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‘An act of sabotage’: Strawberry needle contamination saga imperils industry

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The needle contamination saga has now impacted strawberries in all six states, as health authorities urge consumers to cut up their strawberries before eating them.

Police have confirmed twenty cases of suspected copy-cat fruit sabotage are being investigated in NSW alone, galvanising concern about how the strawberry industry will survive, with the $160 million crop losing its market to “ needle hysteria.”

“This is devastating for the industry,” says QLD Opposition Leader Deb Frecklington.

“It’s not just the crops implicated, it’s the entire supply chain. The truck drivers, the people in the markets are impacted, it just goes on and on. A hundred workers got laid off yesterday, that’s devastating enough. But I think this is just the start.”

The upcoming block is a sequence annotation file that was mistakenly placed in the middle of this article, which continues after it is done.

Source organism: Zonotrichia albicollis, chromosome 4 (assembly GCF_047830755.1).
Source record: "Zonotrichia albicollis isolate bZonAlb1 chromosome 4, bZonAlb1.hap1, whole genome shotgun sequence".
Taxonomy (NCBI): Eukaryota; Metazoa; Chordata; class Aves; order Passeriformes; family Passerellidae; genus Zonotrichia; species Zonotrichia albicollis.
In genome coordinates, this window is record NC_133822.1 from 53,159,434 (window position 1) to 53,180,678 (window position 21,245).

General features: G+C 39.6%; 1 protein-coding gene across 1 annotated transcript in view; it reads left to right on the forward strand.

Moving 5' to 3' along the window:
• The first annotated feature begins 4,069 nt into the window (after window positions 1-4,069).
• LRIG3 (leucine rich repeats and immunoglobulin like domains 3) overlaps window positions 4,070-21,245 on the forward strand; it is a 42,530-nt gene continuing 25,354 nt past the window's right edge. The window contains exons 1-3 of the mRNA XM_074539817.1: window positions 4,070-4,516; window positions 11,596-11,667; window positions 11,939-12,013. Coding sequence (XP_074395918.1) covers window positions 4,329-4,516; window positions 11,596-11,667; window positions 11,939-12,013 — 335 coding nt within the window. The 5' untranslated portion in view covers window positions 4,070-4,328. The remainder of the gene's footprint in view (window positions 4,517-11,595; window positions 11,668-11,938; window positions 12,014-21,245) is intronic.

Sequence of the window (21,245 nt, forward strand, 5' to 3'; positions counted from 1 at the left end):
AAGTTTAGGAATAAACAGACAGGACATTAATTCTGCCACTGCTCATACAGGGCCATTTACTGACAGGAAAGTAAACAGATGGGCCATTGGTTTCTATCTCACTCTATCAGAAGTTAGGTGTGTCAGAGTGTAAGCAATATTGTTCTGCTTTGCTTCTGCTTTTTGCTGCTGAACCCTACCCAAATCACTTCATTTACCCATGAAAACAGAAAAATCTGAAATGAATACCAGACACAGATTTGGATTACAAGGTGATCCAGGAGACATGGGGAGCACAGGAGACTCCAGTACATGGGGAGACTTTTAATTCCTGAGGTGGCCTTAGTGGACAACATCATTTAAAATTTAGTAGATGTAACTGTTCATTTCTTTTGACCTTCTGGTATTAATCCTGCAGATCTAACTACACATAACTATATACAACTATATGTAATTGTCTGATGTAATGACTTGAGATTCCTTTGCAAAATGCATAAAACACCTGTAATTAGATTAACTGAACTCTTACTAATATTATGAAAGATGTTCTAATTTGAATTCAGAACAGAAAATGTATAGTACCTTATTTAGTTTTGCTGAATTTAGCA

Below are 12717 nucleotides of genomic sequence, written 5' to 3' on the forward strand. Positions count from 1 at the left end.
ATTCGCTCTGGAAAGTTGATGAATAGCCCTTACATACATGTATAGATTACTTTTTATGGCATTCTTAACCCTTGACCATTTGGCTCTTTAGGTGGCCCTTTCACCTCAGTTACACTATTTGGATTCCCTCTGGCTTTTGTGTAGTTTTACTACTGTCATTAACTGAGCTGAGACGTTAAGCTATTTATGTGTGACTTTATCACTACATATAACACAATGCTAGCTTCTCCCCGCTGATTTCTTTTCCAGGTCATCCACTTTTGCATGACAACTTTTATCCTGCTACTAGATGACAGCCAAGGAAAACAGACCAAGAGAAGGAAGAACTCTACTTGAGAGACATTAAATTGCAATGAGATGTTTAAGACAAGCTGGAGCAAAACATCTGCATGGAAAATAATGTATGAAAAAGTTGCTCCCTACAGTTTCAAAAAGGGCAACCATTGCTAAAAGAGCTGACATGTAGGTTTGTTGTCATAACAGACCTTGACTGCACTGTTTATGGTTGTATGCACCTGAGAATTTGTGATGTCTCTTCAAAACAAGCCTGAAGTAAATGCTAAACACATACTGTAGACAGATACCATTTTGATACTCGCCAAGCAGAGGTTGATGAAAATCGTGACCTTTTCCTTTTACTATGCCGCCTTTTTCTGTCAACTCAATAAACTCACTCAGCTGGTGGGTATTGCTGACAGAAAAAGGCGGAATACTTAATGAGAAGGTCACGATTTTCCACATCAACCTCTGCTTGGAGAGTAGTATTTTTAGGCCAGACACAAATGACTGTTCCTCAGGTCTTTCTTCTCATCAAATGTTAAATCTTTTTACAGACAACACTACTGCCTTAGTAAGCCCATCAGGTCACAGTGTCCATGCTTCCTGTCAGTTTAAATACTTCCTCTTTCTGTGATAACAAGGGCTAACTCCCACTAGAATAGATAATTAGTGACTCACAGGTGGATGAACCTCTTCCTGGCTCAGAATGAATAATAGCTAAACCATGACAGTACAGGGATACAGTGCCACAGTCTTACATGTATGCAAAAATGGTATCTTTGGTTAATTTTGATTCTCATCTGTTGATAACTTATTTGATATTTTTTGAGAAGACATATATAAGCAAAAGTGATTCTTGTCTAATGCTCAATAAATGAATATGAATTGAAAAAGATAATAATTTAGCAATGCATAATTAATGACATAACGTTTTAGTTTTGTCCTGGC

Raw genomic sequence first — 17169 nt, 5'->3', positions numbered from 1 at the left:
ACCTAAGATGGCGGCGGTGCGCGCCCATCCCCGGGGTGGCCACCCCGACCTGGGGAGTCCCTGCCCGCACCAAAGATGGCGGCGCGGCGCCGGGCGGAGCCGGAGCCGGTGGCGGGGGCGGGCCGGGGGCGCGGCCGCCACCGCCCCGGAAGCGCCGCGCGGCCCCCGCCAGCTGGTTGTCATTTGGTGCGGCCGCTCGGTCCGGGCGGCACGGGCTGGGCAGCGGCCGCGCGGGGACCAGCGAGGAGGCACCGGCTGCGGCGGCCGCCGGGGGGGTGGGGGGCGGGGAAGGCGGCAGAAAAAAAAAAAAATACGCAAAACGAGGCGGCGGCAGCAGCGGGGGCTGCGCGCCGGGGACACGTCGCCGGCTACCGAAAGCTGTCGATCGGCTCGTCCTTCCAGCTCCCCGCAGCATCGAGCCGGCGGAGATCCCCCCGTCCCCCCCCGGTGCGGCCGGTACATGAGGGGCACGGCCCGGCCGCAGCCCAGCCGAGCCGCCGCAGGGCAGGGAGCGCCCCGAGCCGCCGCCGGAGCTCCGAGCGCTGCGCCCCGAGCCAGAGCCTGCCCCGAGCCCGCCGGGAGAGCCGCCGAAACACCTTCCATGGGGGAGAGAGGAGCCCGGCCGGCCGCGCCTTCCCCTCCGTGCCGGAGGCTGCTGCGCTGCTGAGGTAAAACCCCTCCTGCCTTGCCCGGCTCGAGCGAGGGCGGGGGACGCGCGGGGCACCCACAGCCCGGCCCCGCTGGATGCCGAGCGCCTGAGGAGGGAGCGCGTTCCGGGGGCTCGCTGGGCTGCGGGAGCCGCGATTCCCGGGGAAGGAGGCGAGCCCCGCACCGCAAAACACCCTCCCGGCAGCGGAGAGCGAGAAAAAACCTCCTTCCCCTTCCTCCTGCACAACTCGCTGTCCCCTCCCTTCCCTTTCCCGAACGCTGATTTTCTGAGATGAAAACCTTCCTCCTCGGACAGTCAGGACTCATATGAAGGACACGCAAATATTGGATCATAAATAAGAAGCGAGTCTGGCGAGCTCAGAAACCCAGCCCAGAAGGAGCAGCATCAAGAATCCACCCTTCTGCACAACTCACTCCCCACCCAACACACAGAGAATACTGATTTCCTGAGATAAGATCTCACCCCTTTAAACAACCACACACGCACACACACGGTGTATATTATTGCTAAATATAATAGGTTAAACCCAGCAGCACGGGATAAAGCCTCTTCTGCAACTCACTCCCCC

“We need to make sure we do everything we can to encourage people to keep eating strawberries, just chop them up first. We really need to get that message out there and not let the morons win.”

The industry looks set to lose more then just the domestic retail market, with international importers also growing paranoid that the contamination scare will permeate their regions.  To circumvent this, exporters have been told they must prove their fruit is needle-free through a metal detector or x-ray machine, before the Department of Agriculture will issue an export permit.

“The industry really doesn’t know what the effect of this will be,” says Frecklington.

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